For the past seven months, Sensors has run a column titled "Extreme Data," which discusses various software tools that integrate data acquired from sources within companies and facilities. The data come from a wide range of sources, from sensors to inventory management systems to human-machine interface software applications. Unlike most of the articles that appear in the magazine, "Extreme Data" does not deal solely with sensor systems. So why is it in the magazine? What is its raison d'être, the purpose that justifies its existence? The answer is that it provides a glimpse of the role of sensors in the not-to-distant future-a bigger picture of a smaller world. Let me explain.
The Big Picture
Sensors are now, and must be, part of a larger world. These devices have become so successful that they cannot be left to function as stand-alone systems. They are critical components of systems that we use every day, from your home's thermostat to building automation systems to motor vehicles (e.g., tire pressure monitoring and pollution-control systems). All use sensors. But the benefits of sensors cannot be realized unless they are combined with intelligence and tied into larger systems.
Sensor designers can no longer take a narrow view and focus on the efficacy of the device (the sensor) alone. They have to look at the bigger picture and make sure that their products can interact with and contribute to the efforts of broader collections of components that enhance the efficiency of processes—say a vehicle's performance, a manufacturing line's efficiency, or a factory's productivity.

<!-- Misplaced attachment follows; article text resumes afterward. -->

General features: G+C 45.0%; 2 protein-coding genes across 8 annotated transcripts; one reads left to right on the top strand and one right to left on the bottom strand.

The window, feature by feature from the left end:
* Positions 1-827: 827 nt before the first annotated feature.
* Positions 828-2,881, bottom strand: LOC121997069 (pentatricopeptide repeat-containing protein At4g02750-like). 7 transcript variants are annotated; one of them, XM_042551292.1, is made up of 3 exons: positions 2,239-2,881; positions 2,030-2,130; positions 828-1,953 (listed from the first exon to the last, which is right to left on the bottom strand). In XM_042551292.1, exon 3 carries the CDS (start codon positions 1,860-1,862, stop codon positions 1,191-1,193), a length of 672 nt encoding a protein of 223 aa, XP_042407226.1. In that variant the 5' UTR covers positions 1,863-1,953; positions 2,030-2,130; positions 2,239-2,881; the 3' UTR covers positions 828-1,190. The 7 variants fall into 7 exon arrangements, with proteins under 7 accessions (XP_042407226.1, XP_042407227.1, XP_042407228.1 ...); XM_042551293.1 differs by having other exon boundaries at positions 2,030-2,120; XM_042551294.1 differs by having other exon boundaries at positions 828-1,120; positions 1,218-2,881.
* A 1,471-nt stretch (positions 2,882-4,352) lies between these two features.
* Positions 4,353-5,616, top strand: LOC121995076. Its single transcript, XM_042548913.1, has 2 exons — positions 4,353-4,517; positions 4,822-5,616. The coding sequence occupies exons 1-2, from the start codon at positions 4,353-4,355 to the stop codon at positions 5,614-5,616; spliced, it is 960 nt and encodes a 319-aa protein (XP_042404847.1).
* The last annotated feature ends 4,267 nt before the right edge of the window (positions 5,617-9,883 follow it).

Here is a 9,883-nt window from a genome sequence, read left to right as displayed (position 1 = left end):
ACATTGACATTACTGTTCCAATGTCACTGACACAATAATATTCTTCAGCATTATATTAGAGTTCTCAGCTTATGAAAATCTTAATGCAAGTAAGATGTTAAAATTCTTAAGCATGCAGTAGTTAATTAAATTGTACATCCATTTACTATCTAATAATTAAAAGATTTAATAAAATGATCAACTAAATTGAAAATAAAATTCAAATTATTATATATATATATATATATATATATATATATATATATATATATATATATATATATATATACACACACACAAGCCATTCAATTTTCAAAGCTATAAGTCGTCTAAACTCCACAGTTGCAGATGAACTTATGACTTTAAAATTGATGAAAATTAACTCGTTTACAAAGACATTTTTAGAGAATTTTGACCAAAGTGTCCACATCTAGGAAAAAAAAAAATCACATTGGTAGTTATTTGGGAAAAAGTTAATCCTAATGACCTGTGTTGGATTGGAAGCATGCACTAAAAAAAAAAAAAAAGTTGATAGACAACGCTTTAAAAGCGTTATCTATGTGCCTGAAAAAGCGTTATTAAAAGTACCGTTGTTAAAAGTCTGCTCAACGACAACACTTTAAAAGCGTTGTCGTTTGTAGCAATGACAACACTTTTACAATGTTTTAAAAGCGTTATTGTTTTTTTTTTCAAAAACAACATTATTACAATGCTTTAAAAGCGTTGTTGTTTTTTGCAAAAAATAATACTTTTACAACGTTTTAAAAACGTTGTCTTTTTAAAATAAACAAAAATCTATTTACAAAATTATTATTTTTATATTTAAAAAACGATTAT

Our world has gotten smaller. We cannot think solely in terms of hardware or software. These two elements must work together. A highly efficient piece of hardware is no longer enough. It must work with software to generate and distribute relevant, usable, and timely information. And information is the currency that buys what everyone wants—greater efficiency. It all boils down to a simple equation: Integration = Better Information = Greater Efficiency = Lower Costs = Greater Profits. And no matter what industry you work in, profits are the name of the game.
The history of sensors points out the path that we are on. Sensors first provided analog signals. The analog signals were then converted into digital signals. The digital signals were collected and fed into networks. At this point, analysis and presentation of sensor data grew in importance. The number of sensors in use grew because we realized that when the data they generated were combined with monitoring and control systems we could do more things, achieve greater efficiency, and contribute to better operational performance of larger and larger systems. The world got smaller.
We can no longer be satisfied with localized applications. Processes and operations—small and large—are all interconnected. When one machine in a factory line fails, the manufacturing line shuts down, the factory falls behind in its production, and the company's economic wellbeing is hurt. Because of this, not only is the machine operator concerned with the sensor's data but, relatively speaking, so are the people in the board room.
The Promise of Sensors
To deliver on the promise of the sensor, its data must be massaged into forms that can meet the needs of a wide variety of people, and that information must be distributed in a timely fashion all over the organization. This is where integration comes into play, and that is why the "Extreme Data" column is in Sensors magazine.